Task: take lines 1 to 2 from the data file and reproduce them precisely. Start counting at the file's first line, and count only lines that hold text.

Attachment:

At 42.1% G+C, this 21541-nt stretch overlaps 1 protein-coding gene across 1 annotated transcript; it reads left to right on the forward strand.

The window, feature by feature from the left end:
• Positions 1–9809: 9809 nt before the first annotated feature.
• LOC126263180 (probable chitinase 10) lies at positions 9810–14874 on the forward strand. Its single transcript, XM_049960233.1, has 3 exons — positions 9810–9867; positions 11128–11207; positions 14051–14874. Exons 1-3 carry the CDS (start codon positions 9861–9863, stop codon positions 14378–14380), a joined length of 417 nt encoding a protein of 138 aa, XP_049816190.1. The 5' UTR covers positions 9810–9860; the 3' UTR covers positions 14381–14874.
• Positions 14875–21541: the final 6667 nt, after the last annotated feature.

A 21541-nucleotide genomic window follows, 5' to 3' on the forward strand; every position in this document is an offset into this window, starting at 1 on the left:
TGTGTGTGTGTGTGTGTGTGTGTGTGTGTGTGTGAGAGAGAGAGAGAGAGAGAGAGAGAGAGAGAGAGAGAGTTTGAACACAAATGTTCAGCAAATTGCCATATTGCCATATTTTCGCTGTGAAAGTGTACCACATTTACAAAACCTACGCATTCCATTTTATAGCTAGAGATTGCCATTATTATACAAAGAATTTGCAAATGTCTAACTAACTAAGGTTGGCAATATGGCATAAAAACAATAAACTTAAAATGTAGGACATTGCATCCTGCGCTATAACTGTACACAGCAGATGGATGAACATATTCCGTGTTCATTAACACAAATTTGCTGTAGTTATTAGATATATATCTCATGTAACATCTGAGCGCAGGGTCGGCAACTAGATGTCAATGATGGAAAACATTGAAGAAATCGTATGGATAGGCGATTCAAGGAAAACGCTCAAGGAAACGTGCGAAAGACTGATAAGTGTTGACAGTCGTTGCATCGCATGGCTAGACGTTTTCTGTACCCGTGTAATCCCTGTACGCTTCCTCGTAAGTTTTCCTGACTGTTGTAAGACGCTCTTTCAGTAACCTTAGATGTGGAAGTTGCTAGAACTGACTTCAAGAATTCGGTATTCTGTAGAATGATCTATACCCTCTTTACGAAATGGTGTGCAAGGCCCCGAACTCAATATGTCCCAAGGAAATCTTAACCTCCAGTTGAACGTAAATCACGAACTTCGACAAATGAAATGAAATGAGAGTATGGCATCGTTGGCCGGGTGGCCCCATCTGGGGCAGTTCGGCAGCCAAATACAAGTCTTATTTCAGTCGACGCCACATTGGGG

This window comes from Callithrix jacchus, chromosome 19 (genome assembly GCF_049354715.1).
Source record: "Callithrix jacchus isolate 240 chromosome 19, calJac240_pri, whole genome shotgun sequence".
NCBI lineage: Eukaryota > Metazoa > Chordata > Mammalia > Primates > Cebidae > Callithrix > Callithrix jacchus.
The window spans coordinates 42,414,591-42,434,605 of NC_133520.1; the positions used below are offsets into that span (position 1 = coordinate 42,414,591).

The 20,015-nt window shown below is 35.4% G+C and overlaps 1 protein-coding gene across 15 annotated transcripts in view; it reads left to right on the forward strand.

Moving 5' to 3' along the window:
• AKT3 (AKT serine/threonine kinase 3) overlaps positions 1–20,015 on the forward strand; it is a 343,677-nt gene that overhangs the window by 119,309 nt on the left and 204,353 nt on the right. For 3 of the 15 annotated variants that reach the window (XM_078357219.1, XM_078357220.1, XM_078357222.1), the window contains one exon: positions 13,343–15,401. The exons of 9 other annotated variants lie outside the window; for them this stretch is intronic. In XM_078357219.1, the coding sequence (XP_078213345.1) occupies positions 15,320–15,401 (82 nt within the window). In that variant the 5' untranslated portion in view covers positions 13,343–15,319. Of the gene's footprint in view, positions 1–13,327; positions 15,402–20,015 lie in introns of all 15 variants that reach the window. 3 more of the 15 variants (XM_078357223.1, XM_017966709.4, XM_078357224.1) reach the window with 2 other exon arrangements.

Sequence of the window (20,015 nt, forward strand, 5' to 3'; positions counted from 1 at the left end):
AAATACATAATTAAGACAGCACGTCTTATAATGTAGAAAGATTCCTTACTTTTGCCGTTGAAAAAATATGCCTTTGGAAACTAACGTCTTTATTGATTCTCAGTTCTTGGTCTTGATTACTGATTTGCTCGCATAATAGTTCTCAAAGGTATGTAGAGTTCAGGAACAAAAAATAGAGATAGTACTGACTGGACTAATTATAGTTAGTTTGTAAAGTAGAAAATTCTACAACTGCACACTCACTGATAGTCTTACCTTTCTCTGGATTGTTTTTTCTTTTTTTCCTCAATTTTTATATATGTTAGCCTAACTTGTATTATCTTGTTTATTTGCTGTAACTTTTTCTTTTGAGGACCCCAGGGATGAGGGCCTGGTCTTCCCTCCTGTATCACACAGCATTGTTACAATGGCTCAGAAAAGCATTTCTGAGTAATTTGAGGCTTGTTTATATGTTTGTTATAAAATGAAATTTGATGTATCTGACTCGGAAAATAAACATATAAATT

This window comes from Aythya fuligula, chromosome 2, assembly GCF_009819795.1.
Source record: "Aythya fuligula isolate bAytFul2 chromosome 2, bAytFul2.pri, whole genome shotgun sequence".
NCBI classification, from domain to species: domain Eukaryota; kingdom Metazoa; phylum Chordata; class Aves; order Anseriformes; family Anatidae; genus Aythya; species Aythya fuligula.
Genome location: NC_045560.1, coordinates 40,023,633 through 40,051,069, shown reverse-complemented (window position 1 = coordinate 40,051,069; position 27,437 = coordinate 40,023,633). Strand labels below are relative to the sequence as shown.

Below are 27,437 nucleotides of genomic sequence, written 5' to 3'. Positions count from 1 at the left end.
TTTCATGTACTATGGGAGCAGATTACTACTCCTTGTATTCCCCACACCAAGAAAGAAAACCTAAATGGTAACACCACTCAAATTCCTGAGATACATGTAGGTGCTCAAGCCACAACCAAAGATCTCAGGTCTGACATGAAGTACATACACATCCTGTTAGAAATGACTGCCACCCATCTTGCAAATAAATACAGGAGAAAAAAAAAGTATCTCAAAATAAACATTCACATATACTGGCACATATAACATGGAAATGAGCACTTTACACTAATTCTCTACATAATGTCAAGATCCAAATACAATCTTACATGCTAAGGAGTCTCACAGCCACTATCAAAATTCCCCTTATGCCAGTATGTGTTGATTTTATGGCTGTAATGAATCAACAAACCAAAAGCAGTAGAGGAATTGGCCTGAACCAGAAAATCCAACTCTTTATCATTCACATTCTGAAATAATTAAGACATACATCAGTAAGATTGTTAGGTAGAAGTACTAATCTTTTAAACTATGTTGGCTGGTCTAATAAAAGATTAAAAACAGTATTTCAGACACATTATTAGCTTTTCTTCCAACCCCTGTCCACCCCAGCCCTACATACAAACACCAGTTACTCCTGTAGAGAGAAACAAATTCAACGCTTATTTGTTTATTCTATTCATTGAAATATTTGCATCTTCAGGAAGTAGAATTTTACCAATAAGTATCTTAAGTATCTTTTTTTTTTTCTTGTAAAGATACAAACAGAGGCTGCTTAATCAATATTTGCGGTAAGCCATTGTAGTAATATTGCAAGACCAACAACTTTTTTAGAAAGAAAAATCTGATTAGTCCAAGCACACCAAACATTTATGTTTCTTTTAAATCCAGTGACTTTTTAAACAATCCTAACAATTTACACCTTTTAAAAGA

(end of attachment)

At 42.1% G+C, this 21541-nt stretch overlaps 1 protein-coding gene across 1 annotated transcript; it reads left to right on the forward strand.

The window, feature by feature from the left end: